IATA predicts airlines will post second-quarter loss of approaching US$39 billion

The International Air Transport Association (IATA) has released its latest analysis of the forthcoming quarter in which it predicts that airlines will burn through US$61 billion of their cash reserves up until June 30, leading to a quarterly net loss of US$39 billion.

The analysis is based on a continued severe restriction in travel for the next three months, resulting in a 38% fall in full-year demand and a drop of US$252 billion in passenger revenue, both figures compared to 2019 results. The second quarter would see a 71% drop in demand, but revenue would fall by slightly less at 68% through continued cargo operations. Variable costs are expected to drop sharply at around 70%, which would align with a 65% cut in second-quarter capacity. While the cost of fuel has dropped sharply, hedging would likely see that benefit capped at 31%.

Airlines are also faced with the challenge of refunding sold but unused tickets as a result of numerous cancellations resulting from government-imposed restrictions on travel. The second-quarter liability for these is a massive US$35 billion “Airlines cannot cut costs fast enough to stay ahead of the impact of this crisis. We are looking at a devastating net loss of US$39 billion in the second quarter. The impact of that on cash burn will be amplified by a US$35 billion liability for potential ticket refunds. Without relief, the industry’s cash position could deteriorate by US$61 billion in the second quarter,” said Alexandre de Juniac, IATA’s Director General and CEO.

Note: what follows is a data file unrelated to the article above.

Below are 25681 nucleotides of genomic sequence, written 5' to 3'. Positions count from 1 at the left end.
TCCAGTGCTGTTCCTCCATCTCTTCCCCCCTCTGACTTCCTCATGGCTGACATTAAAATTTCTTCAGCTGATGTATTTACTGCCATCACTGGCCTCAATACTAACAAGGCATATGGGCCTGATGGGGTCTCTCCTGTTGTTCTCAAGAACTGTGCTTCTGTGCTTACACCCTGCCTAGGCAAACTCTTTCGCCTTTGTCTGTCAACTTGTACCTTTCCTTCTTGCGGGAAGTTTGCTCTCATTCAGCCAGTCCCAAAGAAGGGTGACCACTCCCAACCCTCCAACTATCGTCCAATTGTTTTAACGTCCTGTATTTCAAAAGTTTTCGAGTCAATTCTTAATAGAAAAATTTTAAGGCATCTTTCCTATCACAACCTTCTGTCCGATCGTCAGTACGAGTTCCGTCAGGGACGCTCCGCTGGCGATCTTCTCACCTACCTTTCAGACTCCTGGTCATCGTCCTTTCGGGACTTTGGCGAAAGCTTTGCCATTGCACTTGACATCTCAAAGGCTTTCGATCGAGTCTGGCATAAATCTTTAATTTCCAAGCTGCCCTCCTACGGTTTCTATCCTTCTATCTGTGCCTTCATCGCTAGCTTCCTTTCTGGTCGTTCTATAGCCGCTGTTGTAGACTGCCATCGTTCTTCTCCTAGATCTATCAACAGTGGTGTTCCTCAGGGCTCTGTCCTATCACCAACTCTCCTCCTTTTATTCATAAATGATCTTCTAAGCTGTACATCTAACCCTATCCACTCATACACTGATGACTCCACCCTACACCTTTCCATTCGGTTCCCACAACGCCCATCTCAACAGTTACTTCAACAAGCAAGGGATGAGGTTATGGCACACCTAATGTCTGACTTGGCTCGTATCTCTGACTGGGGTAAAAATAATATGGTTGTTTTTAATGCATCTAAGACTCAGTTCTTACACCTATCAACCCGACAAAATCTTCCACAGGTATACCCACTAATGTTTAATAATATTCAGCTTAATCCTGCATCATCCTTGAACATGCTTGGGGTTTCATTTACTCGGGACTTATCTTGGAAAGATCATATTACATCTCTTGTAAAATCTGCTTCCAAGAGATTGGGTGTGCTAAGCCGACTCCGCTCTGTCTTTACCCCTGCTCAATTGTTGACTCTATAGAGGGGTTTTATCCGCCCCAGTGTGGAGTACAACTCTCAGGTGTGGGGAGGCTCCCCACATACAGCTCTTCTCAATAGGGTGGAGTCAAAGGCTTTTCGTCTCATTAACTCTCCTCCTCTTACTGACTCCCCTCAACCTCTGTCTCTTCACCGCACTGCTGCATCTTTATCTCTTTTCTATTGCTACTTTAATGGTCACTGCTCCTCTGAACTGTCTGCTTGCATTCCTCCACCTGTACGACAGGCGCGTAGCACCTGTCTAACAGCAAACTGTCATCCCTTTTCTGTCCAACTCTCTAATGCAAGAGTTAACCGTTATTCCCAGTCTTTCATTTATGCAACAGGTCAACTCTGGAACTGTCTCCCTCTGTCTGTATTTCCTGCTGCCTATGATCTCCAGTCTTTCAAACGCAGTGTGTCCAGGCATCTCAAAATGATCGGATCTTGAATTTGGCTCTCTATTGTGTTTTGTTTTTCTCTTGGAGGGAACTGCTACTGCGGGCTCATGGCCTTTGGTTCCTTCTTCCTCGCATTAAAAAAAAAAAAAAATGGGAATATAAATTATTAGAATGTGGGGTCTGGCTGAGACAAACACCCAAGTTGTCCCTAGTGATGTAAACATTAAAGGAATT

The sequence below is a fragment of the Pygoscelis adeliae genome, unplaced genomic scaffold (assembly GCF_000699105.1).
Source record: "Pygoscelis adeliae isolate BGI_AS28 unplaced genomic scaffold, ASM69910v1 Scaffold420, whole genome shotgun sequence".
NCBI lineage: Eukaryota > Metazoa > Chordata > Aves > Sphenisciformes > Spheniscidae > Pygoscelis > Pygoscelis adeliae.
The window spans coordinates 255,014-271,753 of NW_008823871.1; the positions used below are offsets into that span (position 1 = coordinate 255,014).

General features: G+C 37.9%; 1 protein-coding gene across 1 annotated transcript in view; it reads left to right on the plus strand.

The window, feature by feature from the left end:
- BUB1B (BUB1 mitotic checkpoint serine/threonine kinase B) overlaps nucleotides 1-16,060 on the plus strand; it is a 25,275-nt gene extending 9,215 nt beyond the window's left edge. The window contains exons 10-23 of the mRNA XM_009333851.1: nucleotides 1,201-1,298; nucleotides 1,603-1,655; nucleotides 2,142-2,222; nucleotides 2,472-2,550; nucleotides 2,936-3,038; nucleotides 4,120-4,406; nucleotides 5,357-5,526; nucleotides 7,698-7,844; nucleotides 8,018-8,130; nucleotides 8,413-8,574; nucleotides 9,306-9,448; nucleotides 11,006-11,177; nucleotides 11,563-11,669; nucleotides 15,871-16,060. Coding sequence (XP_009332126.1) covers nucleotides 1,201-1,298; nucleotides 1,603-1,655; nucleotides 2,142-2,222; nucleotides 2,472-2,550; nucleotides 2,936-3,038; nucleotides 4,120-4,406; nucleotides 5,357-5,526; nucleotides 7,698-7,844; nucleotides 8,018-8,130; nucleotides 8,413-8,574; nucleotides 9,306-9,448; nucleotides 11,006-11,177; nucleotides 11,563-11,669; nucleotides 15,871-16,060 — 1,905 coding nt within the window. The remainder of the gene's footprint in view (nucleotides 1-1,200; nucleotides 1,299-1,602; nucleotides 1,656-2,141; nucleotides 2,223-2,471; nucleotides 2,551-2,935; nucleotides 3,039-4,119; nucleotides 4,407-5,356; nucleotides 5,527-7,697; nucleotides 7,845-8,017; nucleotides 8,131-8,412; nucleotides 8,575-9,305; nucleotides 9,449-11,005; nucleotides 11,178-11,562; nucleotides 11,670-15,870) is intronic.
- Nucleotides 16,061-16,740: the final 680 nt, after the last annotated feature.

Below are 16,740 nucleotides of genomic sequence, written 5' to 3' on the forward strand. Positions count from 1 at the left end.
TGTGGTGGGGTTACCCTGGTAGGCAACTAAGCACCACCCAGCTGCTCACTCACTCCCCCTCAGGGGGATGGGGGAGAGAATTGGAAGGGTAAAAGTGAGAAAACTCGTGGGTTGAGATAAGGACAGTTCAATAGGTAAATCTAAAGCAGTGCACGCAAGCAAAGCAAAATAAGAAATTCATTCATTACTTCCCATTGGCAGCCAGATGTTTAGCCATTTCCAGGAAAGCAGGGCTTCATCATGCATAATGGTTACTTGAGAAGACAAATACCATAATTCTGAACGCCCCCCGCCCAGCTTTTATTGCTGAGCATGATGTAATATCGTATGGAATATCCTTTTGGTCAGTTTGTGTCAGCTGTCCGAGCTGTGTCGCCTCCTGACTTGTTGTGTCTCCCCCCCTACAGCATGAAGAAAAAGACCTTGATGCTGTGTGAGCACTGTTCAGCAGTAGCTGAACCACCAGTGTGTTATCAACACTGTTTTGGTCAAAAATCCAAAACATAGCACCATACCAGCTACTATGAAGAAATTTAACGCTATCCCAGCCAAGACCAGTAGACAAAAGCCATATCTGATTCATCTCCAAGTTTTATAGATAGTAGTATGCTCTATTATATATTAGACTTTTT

De Juniac also added that “Travel and tourism is essentially shut down in an extraordinary and unprecedented situation. Airlines need working capital to sustain their businesses through the extreme volatility. Canada, Colombia, and the Netherlands are giving a major boost to the sector’s stability by enabling airlines to offer vouchers in place of cash refunds. This is a vital time buffer so that the sector can continue to function. In turn, that will help preserve the sector’s ability to deliver the cargo shipments that are vital today and the long-term connectivity that travelers and economies will depend on in the recovery phase.”

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